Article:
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The Diamondbacks did a fair to middling job in the draft. There were a lot of
missed opportunities, and a couple of inexplicable acquisitions before the dust
settled, but by and large, they did a passable job, and far better than the
atrocities against humanity committed by Chuck LaMar in the name of the Devil
Rays.

Let’s take a look through the roster by position:


Outfielders


Yamil Benitez
Brent Brede
David Dellucci
Karim Garcia
Harvey Pulliam
Devon White


White will obviously start in CF, which at this late date is not a good idea.
White’s range on defense has dropped, and his offensive skills, which were
average for years, have dropped down into defensive-replacement calibre. There
were better options available in the draft. Garcia and Dellucci are the two
best ballplayers here, and both have the potential to be stars. Garcia’s a
low-OBP slugger, and Dellucci’s a Rusty Greer-type player who could hold down
CF in a pinch. Benitez has some power, but doesn’t have anything else to offer.
Given this crop, I’d start Garcia in RF, Dellucci in CF, trade White for
whatever minimum salary I could get, and cherry-pick the minor league and Rule
V drafts, which will certainly have better options than Devo.


Infielders


Tony Batista
Jay Bell
Edwin Diaz
Hanley Frias
Travis Fryman
Travis Lee


An infield of Fryman/Bell/Batista/Lee could easily be the best in the NL West
in ’98. Batista and Lee could both have very surprising years. Batista is still
young, fantastic with the glove, and has demonstrated the ability to hit for
power and average in the minors. Bell is a consistent shortstop, and Fryman is
an average hitter who chips in some good glovework at third. Park effects of
playing in the high, dry air of Phoenix will likely make this bunch one of the
best-looking infields in baseball.


Catchers


Jorge Fabregas
Damian Miller


Yecch. There were probably fifteen better options available in the expansion
draft than both of these guys. [Doug Mirabelli, George Williams, Creighton
Gubanich, etc.] Fabregas can’t hit, and primarily for that reason, has an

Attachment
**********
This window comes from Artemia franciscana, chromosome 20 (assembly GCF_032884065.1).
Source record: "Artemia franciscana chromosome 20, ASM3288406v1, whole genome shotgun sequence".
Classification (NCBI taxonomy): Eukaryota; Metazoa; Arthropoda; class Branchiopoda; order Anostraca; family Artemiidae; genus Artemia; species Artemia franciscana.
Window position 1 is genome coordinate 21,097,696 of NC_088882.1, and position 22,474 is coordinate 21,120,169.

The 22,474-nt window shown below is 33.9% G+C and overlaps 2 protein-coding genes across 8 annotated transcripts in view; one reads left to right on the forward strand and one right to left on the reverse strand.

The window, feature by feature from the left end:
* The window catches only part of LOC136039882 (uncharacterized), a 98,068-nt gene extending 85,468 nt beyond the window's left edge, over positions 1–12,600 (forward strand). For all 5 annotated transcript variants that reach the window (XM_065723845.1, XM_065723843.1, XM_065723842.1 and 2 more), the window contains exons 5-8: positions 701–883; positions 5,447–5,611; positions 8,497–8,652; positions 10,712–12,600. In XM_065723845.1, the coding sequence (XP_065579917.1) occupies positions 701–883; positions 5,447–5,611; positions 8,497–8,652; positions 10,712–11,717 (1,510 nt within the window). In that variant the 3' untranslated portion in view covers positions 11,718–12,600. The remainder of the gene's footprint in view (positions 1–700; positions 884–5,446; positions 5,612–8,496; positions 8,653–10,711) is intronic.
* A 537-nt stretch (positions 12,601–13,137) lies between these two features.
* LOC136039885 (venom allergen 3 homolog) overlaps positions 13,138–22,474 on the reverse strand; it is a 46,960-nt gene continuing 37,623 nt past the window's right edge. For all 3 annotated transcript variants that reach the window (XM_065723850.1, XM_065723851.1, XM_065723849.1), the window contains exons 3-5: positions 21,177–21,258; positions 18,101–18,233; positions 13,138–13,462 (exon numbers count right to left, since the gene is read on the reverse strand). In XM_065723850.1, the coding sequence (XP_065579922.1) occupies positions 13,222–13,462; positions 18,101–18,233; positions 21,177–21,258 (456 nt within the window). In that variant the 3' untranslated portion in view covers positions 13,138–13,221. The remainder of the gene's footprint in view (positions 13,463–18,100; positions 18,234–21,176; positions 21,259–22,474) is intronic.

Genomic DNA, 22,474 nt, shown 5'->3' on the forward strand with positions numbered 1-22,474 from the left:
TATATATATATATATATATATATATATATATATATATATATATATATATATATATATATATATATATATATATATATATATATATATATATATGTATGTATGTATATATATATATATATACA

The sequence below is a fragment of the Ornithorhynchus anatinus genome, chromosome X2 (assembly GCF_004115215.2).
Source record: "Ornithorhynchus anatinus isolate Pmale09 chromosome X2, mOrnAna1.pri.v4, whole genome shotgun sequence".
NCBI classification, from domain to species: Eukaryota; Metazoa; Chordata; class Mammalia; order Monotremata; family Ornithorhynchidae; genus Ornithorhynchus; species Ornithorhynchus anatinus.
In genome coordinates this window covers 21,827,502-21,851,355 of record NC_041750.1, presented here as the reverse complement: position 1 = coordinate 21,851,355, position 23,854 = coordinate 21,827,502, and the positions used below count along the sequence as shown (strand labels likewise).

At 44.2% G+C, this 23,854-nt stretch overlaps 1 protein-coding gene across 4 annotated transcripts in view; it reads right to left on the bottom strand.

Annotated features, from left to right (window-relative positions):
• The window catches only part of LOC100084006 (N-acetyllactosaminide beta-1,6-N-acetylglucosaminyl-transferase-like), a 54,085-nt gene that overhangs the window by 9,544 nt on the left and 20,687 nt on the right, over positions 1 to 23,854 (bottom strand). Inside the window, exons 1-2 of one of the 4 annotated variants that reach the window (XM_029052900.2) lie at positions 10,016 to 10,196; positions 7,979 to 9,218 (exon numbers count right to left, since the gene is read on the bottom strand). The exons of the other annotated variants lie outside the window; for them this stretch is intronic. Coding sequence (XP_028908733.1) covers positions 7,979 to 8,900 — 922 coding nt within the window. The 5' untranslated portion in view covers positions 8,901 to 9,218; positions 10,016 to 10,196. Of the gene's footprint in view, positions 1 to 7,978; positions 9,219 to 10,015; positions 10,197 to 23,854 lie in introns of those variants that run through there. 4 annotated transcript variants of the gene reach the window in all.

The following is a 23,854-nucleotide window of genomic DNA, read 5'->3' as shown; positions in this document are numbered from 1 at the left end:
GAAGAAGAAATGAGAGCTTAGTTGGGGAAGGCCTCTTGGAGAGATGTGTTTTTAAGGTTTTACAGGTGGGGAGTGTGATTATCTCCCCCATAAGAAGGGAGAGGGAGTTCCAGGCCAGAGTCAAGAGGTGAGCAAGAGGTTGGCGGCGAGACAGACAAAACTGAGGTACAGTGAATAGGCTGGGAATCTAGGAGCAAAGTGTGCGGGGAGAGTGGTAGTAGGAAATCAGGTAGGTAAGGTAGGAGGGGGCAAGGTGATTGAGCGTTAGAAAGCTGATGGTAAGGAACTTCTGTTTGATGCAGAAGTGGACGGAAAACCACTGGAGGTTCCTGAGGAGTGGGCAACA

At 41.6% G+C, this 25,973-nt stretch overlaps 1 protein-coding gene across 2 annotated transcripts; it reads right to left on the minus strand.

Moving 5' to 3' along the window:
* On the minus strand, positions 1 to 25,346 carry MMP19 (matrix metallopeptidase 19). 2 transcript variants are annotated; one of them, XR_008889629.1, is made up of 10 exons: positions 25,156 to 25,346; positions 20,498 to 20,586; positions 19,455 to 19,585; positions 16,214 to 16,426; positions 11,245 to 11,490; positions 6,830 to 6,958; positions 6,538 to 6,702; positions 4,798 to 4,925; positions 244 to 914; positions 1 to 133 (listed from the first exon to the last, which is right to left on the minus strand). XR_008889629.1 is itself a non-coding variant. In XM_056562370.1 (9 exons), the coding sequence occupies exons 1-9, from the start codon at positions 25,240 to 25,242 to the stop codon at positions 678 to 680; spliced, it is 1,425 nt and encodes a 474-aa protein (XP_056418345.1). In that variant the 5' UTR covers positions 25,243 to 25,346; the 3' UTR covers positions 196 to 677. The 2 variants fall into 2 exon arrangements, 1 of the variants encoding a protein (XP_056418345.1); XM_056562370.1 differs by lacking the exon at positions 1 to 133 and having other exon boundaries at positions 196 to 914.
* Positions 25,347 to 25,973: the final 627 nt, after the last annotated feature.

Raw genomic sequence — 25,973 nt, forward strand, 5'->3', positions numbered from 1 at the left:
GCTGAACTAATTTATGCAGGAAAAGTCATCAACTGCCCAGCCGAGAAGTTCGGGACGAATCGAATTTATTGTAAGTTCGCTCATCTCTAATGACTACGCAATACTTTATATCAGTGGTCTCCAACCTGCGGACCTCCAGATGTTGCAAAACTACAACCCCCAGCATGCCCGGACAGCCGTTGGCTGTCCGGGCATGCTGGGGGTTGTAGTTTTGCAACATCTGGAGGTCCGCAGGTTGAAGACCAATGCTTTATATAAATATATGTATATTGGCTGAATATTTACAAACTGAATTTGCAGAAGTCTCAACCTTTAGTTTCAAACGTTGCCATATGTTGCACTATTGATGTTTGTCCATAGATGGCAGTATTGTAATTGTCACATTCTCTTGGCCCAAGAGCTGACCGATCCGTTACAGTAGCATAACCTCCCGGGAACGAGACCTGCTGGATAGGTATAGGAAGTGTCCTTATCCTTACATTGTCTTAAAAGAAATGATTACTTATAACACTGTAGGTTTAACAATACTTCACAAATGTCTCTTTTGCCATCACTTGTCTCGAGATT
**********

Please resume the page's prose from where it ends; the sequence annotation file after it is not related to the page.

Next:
exaggerated reputation for handling pitchers. Never mind that all the pitchers
he’s handled haven’t developed or performed any better while he’s behind the
plate. Miller hit well in his third year in Salt Lake City this year, at age
27. Both could be released before spring training with no damage to the club
whatsoever.


Pitchers


Joel Adamson
Brian Anderson
Hector Carrasco
Chris Clemons
Omar Daal
Todd Erdos
Marty Janzen
Cory Lidle
Tom Martin
Felix Rodriguez
Clint Sodowsky
Russ Springer
Jeff Suppan
Bob Wolcott


A solid bunch of arms. Anderson, Suppan, and Daal all have a chance to be
top-echelon starters. Other than that, this is a good bunch of pitchers drafted
by an organization that understands that pitching prospects are inherently
unpredictable. Without fail, they grabbed a pitcher that has a chance to be
very good; each has been labelled a prospect at some point, and all have pretty
good stuff. In particular, Lidle could turn in a fine career similar to Eric
Plunk’s. Sodowsky, Martin, Erdos, and Rodriguez are all likely to pan out to
some degree, and Marty Janzen could succeed as either a starter or reliever.


Review

Overall, the D-backs had a decent but not spectacular draft. A lot of available
talent was ignored, and the emphasis on pitching, although popular with
conventional wisdom, probably wasn’t a good idea. The strategy should have been
to maximize the total value of the players on the team, and there were a lot of
excellent position players available or probably available who were not
selected (speculation most notably on Frank Catalanotto and Tom Evans).